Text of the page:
Muscat: The minister has revealed that Oman will receive anywhere between eight and 10 vaccines by the first quarter of 2021 during the 21st press conference of the Supreme Committee, held at the Ministry of Education today.
Dr. Ahmed Mohammed al-Sa’eedi, the Minister of Health, member of the Supreme Committee tasked with tackling developments resulting from the Coronavirus (COVID-19) pandemic, has reaffirmed that the Sultanate was among the first countries to obtain the COVID-19 vaccine in a set of 42 countries around the world (that applied for the drug).
Dr. Ahmed pointed out that the Sultanate’s access to the vaccine came as a result of the support of His Majesty Sultan Haitham Bin Tarik to the national anti-COVID-19 immunization campaign and his determination that the Sultanate is among the leading countries in receiving the vaccine.
Dr. Ahmed reiterated the that Sultanate will not accept any vaccine except after checking its validity for safe use. He described reservation among some people to take the drug as “legitimate hesitation”, noting that this stance “is scientifically justifiable, but associated with rumours or misinformation.”
As many as 22,749 people received the vaccine during the first phase of the national immunization campaign against COVID-19, said the minister, noting that immunization has now covered 82 per cent of the target segments.
He added that side-effects are expected, simple and normal and that no serious side-effects have been registered so far from anti-COVID-19 vaccine recipients.
The minister explained that the vaccination gives extra protection from the disease, but no scientifical evidence supports the idea that the recipient cannot transfer the virus.
Within the first quarter of this year, the Sultanate will receive about 8 to 10 vaccines, said the minister, stressing that no vaccine will be used in the Sultanate before getting full information about it and provided that the drug is registered in the country of origin and safe to use.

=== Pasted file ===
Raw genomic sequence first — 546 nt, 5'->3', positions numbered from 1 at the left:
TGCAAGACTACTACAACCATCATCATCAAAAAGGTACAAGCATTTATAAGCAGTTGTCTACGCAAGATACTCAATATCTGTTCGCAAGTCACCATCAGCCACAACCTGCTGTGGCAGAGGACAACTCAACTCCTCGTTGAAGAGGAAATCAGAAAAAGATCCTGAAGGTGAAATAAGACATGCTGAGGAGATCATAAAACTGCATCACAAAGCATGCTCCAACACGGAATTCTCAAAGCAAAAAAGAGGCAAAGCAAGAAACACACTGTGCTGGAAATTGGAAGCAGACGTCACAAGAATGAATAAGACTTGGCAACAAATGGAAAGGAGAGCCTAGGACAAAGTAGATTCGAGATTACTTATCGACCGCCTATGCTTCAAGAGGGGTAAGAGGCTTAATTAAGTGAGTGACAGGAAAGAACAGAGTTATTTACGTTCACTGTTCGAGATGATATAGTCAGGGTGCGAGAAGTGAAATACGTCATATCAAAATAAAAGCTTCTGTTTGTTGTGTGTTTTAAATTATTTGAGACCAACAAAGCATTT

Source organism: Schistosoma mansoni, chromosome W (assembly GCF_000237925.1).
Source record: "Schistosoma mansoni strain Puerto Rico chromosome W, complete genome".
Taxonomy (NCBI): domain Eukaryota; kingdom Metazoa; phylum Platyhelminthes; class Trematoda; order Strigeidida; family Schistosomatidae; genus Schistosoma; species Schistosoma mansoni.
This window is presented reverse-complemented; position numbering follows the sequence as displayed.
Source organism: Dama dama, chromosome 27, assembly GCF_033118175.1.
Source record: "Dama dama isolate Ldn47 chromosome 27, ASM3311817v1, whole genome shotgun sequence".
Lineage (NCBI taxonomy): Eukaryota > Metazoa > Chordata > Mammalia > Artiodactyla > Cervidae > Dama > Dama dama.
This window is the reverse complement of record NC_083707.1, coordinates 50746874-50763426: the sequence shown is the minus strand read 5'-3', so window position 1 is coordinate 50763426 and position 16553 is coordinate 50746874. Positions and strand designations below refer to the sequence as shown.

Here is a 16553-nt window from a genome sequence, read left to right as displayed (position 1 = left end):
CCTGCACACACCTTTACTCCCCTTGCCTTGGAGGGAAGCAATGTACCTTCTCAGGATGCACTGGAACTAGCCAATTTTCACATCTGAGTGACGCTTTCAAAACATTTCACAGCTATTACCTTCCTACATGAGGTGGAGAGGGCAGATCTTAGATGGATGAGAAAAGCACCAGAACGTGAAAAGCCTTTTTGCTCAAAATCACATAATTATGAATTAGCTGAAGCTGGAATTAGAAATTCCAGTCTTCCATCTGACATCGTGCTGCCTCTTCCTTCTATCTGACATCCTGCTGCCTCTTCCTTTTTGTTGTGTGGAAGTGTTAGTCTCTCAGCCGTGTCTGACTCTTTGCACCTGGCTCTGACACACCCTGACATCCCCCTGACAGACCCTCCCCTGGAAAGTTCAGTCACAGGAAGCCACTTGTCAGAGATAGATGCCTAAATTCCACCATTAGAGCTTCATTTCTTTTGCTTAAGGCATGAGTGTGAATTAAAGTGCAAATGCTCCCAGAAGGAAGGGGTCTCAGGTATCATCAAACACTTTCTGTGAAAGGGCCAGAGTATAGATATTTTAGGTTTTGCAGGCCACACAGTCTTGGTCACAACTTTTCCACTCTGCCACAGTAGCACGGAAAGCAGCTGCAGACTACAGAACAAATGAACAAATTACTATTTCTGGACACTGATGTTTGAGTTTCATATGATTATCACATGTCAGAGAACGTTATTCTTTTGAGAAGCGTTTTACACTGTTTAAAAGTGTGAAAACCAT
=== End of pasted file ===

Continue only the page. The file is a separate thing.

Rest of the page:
“Until yesterday, a total of 27,300 doses of vaccine arrived in the Sultanate, of them 22,749 have been used so far,” said the minister, noting that a clear-cut mechanism is being implemented to distribute the vaccine in all governorates of the Sultanate and that Oman booked 370,000 does of Pfizer-BioNTech, which will arrive in batches.
Speaking about the opening of mosques, Dr. Ahmed said that there is ongoing coordination with the Ministry of Awqaf and Religious Affairs and that congregation without distancing is banned as a precautionary measure, as of now.
Meanwhile, Dr. Abdullah Khamis Ambusaidi, Education Under-Secretary at the Ministry of Education, said that the decision to gradually resume applying the blended learning system will be assessed in accordance with the epidemiological situation.
Ambusaidi pointed out that the gradual resumption of school operation came in response to a number of justifications, the most important of which is the positive outcome of the implementation of the Schools Health Protocol and the need to further empower First Cycle pupils in basic skills, such as reading, writing, arithmetic, and new syllabi.
In his turn, Dr. Ali Humaid al-Jahwari, Director-General of Education in Muscat Governorate, said that students who will apply online and blended-learning next week will be taught subjects of ‘individual development’ through electronic platforms. He urged all to use educational portals to access home works and interactive activities.
Echoing a similar opinion, Faisal Ali al-Busaidi, Assistant Director-General of Information Technology at the Ministry of Education, said that educational platforms are synchronized to blended learning within the parameters of the current app. Students will be required to log in to these platforms to get access to homework and interactive activities.
Dr. Amal al-Ma’ani, Health Ministry’s Director of the Infection Control Department, said that COIVD-19 is a lingering, resurgent disease and that research is ongoing to detect any of its mutations.
The new strains have not changed its intensity, but the worrying aspect is the rate of reproduction of new variants, which are higher by 0.4 to 0.8 over the old species and that the rate of immunity in the Sultanate ranges between 20 per cent to 25 per cent, according to the recent serological survey.
Dr. Amal reaffirmed that the Sultanate is committed to giving two doses of the vaccine to each person to augment its validity. She pointed out that, though statistics in the Sultanate are reassuring, the virus is still actively spreading in society.